Why is a beneficiary election important?
By Duane J. Silbernagel
A beneficiary is a person or entity that is elected by the account owner to receive specific types of assets, such as life insurance or retirement assets. Single individuals are generally permitted to choose anyone as a beneficiary. Married individuals may be bound by specific state laws dictating who you can choose. In most cases, you may choose multiple beneficiaries, if you wish.
Payments to beneficiaries will follow this order: Primary (1st), Secondary (2nd), Tertiary (3rd), etc. These designations will only result in funds being transferred to an individual listed after the primary beneficiary if those designated before are unable to collect the assets. Also, depending on your state’s age of majority, one may opt to elect a custodian for funds if a minor child is potentially receiving assets.
Designating a beneficiary is generally very easy. One specifies the individual(s) you’d like to transfer the property to. In the case of retirement accounts and life insurance proceeds – assets will bypass probate. Probate could potentially be a lengthy and expensive process, so being able to transition assets in a manner you choose, outside of probate, can be a very powerful tool.
Electing a beneficiary is done at the owner’s direction, remaining in complete control of the asset until death. As the owner, you have the authority to change the beneficiary at any time you wish.
Failure to elect a beneficiary, typically results in your estate being elected as the beneficiary for that asset(s). This can have tax implications so please consult with your tax advisor regarding your personal situation.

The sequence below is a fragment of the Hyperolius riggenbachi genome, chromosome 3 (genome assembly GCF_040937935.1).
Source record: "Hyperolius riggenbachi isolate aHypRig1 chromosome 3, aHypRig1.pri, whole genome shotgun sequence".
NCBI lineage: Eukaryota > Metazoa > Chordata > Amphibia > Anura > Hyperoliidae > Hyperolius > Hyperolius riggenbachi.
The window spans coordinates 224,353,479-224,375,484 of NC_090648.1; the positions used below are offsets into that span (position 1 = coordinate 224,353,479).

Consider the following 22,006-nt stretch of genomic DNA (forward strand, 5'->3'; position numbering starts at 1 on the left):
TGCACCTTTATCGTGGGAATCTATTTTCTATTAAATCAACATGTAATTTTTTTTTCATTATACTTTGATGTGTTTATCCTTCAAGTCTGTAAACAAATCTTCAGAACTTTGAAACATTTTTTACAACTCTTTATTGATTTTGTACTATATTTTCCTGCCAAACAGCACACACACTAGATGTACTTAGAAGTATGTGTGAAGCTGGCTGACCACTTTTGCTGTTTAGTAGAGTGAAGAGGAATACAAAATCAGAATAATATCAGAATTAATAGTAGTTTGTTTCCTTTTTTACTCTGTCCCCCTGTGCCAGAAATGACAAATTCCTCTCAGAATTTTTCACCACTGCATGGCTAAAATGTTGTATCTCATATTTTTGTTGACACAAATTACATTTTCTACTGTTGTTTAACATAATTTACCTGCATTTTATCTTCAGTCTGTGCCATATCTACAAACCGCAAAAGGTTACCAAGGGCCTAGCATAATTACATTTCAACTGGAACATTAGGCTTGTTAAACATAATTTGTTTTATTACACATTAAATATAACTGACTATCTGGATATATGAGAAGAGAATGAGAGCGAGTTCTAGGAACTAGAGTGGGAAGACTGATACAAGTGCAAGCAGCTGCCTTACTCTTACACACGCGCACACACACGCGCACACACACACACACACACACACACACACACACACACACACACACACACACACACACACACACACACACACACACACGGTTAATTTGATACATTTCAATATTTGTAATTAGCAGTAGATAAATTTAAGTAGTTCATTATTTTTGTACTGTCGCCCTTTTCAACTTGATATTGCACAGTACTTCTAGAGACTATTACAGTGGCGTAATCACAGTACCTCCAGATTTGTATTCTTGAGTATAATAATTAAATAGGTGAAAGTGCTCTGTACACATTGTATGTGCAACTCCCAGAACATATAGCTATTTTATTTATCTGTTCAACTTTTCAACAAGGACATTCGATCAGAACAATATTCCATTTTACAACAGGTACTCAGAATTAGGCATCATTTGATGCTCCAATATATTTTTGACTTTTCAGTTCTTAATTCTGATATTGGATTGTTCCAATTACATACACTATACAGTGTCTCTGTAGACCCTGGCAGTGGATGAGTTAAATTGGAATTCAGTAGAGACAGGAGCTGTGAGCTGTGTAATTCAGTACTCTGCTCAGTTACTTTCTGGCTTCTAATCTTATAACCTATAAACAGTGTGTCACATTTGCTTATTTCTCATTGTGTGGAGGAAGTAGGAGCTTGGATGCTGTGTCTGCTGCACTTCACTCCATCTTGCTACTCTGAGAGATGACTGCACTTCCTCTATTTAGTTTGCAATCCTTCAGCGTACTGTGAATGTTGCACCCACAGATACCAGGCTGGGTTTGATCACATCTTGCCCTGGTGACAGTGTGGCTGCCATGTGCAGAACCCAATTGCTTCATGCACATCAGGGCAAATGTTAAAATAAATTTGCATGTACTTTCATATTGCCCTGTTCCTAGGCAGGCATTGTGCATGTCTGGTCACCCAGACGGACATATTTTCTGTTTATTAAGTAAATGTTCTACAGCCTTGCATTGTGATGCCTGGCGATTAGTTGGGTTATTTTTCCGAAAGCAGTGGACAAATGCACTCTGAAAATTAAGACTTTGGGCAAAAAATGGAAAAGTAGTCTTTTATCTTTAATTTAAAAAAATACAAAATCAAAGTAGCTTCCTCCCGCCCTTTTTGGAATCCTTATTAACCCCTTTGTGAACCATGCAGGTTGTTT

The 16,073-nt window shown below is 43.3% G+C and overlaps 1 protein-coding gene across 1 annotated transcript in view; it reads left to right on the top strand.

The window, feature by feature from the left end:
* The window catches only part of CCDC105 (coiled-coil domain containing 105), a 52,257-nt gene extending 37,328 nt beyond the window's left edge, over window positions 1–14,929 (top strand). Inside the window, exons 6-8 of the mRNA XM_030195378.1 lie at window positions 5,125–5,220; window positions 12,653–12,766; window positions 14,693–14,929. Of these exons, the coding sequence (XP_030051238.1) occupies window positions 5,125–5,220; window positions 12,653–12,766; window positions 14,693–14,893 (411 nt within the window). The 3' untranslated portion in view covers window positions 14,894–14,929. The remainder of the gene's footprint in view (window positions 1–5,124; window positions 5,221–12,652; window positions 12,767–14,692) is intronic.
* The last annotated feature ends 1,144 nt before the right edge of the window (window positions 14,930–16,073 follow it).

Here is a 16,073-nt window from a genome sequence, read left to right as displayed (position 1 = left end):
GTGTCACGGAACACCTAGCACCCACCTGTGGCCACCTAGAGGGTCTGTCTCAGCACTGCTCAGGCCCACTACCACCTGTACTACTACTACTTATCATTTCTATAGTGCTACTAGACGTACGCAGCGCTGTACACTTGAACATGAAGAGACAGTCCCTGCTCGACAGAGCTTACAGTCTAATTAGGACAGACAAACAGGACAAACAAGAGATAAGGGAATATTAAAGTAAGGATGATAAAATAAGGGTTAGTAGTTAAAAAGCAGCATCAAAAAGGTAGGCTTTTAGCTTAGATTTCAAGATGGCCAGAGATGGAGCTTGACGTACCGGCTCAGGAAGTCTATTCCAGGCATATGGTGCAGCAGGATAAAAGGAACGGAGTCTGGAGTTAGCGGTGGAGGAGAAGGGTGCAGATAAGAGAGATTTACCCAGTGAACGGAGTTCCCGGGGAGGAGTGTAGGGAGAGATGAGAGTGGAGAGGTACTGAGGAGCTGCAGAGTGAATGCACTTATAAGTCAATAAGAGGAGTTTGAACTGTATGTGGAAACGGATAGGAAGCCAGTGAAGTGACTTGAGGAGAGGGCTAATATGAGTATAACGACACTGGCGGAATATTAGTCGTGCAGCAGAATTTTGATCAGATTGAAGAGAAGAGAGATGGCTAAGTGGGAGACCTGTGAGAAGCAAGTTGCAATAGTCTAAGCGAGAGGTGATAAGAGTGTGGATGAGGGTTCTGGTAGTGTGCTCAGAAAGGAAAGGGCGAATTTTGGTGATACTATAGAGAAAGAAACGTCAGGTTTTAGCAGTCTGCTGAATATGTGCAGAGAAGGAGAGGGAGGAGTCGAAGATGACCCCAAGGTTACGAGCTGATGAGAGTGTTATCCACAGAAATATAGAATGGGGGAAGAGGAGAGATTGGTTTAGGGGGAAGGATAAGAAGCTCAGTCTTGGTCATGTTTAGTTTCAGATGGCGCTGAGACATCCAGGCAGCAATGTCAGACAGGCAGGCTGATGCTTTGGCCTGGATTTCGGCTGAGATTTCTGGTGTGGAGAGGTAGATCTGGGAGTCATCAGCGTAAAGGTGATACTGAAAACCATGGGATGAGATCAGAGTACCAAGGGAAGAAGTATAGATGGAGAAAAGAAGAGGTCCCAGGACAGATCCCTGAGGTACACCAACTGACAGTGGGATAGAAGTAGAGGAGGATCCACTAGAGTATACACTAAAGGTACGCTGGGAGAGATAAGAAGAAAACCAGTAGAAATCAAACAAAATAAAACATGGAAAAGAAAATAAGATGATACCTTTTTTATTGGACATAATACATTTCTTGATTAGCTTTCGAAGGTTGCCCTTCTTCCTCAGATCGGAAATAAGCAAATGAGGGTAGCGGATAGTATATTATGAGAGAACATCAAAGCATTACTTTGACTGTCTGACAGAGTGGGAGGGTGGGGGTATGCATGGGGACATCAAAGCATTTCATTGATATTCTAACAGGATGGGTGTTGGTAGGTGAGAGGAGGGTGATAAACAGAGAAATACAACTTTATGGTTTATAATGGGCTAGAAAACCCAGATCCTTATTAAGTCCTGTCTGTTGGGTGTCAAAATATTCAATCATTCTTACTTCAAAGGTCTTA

Beneficiary elections should model the exact distribution the account owner wishes, as this is the most efficient way to ensure that the assets are divided the way you want. The elections made on assets should mirror individual estate plan documents (the will or trust).
Beneficiary information should be updated or reviewed on an annual basis at a minimum. More urgency should be given after a change in marital status or a death of a beneficiary.
While this can be an easily overlooked aspect to your financial picture, it is critical to keep beneficiary designations up-to-date to transition an estate with as few hiccups as possible.
To be continued next week.
If you’d like to find out more about, or how to contact, me visit my website: www.duane.wrfa.com
This article is meant to be general in nature and should not be construed as investment or financial advice related to your personal situation. Waddell & Reed does not provide legal or tax advice. Please consult with a professional regarding your personal situation.
Duane Silbernagel is a Financial Advisor in Lincoln City, Oregon offering securities through Waddell & Reed, Inc., Member FINRA and SIPC. Insurance products are offered through insurance companies with which Waddell & Reed has sales agreements. He can be reached at (541) 614-1322, via email at DSilbernagel@wradvisors.com.